On 4 July 2013, the European Parliament's Civil Liberties Committee (LIBE) resolved to conduct an in-depth inquiry into the US National Security Agency (“NSA”) surveillance programme together with surveillance programmes carried out by certain EU Member States and their impact on EU citizens’ privacy. A further meeting of LIBE was held on 10 July 2013 to agree on the surveillance inquiry’s next steps.

In June 2013, the international press revealed evidence which suggested that, through programmes such as PRISM, the NSA is accessing and processing the personal data of EU citizens from companies such as Microsoft and Google for the purposes of US law enforcement and national security.

Following such allegations, it has also been suggested that several EU Member States have cooperated with PRISM and other such programmes or have obtained access to the databases created through such programmes. Furthermore, it has also been noted that several EU Member States have surveillance programmes of a similar nature to PRISM or are discussing the setting-up of such programmes.

There is also evidence to suggest that EU institutions have been subjected to US surveillance and spying activities.

LIBE have expressed serious concern over PRISM and other such programmes as they may entail a serious violation of the fundamental rights of EU citizens and residents including:

1.    the right to privacy and the protection of personal data;

2.    the right to confidentiality of communications;

3.    the right to freedom of expression and information;

4.    the presumption of innocence; and

5.    the right to an effective remedy.

Questions have also been raised in recent months about the compatibility with EU law of the UK intelligence agency Government Communications Headquarters’ (GCHQ) programme codenamed Tempora which purportedly involves GCHQ directly tapping into undersea transatlantic cables carrying electronic communications. Similar reports have surfaced in relation to the surveillance activities of countries such as Sweden, the Netherlands, Germany and Poland.

The European Parliament has instructed LIBE to conduct an in-depth inquiry (by way of public hearings and expert studies) into the matters above and to report back by the end of the year. LIBE will:

  • assess the impact of surveillance programmes as regards:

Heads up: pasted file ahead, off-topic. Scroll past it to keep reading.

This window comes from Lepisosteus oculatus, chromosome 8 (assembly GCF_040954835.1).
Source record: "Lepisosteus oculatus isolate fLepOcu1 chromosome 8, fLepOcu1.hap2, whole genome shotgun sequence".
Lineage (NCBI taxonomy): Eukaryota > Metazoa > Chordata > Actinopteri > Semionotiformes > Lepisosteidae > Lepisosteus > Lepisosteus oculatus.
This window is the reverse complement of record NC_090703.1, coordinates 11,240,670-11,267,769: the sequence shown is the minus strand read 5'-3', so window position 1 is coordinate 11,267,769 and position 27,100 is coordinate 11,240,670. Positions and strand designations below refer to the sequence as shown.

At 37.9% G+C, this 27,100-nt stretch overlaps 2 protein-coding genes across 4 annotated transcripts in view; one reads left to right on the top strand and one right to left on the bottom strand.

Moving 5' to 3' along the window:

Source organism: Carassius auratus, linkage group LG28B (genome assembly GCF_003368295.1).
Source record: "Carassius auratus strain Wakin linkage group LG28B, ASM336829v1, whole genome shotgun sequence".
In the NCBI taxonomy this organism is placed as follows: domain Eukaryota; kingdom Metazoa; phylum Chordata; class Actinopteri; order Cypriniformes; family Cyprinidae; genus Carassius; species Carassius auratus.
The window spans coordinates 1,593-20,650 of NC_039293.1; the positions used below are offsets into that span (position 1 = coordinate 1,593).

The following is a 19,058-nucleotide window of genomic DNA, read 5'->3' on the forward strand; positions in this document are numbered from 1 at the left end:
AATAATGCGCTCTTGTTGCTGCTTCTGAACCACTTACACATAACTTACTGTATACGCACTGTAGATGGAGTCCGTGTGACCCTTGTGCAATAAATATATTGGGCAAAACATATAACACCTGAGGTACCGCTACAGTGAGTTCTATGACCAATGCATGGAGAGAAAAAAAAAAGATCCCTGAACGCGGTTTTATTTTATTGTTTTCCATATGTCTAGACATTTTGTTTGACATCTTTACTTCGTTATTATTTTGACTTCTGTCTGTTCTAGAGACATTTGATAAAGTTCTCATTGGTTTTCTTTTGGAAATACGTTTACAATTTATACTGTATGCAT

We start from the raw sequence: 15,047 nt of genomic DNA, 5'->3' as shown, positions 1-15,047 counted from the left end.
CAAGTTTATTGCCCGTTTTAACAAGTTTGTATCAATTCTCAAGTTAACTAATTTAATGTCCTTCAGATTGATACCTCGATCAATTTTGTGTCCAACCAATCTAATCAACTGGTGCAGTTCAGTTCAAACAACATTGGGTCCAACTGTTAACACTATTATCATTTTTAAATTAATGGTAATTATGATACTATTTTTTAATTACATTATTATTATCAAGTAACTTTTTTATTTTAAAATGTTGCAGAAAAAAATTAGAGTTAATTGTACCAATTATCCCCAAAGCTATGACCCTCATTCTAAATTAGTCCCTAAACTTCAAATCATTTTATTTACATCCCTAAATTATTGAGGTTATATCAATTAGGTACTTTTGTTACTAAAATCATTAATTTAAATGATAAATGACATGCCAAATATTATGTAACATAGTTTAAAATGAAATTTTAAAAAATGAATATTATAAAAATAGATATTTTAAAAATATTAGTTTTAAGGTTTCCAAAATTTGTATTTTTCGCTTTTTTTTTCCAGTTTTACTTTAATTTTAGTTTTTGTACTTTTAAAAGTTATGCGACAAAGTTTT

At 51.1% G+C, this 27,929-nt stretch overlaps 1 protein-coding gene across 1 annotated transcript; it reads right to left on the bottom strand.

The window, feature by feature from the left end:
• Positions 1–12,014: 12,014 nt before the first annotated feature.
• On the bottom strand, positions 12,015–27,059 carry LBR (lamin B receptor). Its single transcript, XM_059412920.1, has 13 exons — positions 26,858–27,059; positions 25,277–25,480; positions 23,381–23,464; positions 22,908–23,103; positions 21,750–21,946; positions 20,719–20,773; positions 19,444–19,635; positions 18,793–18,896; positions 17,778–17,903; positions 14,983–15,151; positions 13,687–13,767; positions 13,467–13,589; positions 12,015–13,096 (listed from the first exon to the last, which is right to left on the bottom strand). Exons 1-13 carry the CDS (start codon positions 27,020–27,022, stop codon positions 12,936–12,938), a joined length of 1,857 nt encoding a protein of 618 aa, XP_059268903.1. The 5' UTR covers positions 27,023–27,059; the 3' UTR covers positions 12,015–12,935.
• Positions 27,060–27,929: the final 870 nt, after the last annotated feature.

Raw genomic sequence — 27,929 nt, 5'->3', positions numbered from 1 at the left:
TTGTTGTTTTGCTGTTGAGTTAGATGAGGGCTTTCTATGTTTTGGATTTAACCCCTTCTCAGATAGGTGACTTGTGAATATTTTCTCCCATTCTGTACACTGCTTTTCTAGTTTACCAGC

• the fundamental human rights of EU citizens;
    • actual data protection both within the EU and for EU citizens outside the EU;
    • the safety of the EU in the era of cloud computing;
    • the added value and proportionality of such programmes with regard to the fight against terrorism; and
    • the external dimension of the area of freedom, security and justice (assessing the validity of adequacy decisions for EU transfers to third countries such as those carried out under the Safe Harbour Agreement);
  • explore the most appropriate mechanisms for redress in the event of confirmed violations;
  • put forward recommendations aimed at preventing further violations and ensuring credible, high-level protection of EU citizens’ personal data; and
  • issue recommendations aimed at strengthening IT security in the EU’s institutions, bodies and agencies by means of proper internal security rules for communications systems.

From September, the inquiry will hold public hearings of representatives of:

  • the US authorities;
  • the European Commission and Council;
  • Member States;
  • participants in transatlantic experts groups;
  • legal and IT experts;
  • NGOs;
  • data protection authorities;
  • national parliaments following this issue; and
  • IT companies involved in transferring data to NSA or equivalent systems.

One of the first hearings is to be devoted to “the US PRISM programme and legal issues related to FISA” (the US Foreign Intelligence Surveillance Act).

LIBE will also commission several expert studies. The first two will deal with:

  1. surveillance programmes conducted by the US and EC countries; and
  2. the follow-up to recommendations made by the Echelon Committee (a temporary committee of the European Parliament set up in 2000 to verify the existence of the communications interception system known as Echelon).

In resolving to launch the surveillance inquiry, LIBE stressed that all companies providing services in the EU must comply with EU law without exception and are liable for any breaches. LIBE also stressed that companies falling under third-country (i.e. non-EU) jurisdiction should provide users located in the EU with a clear and distinguishable warning concerning the possibility of personal data being processed by law enforcement and intelligence agencies following secret orders or injunctions.